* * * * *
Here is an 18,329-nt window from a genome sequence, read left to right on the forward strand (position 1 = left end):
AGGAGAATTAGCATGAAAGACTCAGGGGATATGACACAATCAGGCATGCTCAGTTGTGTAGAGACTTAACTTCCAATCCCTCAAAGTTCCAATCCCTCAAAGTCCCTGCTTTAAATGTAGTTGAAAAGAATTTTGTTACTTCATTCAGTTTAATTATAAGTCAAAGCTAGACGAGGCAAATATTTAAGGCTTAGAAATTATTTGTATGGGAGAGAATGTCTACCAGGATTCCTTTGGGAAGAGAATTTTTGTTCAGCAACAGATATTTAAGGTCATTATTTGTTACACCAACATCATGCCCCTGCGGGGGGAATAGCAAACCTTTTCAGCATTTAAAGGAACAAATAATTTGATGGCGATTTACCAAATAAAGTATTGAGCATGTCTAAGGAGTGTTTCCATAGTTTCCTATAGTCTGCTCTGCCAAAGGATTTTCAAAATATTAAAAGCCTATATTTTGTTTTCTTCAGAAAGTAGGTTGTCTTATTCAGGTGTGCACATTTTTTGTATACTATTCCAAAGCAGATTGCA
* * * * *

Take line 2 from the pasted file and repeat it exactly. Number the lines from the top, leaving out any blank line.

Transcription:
AGGAGAATTAGCATGAAAGACTCAGGGGATATGACACAATCAGGCATGCTCAGTTGTGTAGAGACTTAACTTCCAATCCCTCAAAGTTCCAATCCCTCAAAGTCCCTGCTTTAAATGTAGTTGAAAAGAATTTTGTTACTTCATTCAGTTTAATTATAAGTCAAAGCTAGACGAGGCAAATATTTAAGGCTTAGAAATTATTTGTATGGGAGAGAATGTCTACCAGGATTCCTTTGGGAAGAGAATTTTTGTTCAGCAACAGATATTTAAGGTCATTATTTGTTACACCAACATCATGCCCCTGCGGGGGGAATAGCAAACCTTTTCAGCATTTAAAGGAACAAATAATTTGATGGCGATTTACCAAATAAAGTATTGAGCATGTCTAAGGAGTGTTTCCATAGTTTCCTATAGTCTGCTCTGCCAAAGGATTTTCAAAATATTAAAAGCCTATATTTTGTTTTCTTCAGAAAGTAGGTTGTCTTATTCAGGTGTGCACATTTTTTGTATACTATTCCAAAGCAGATTGCA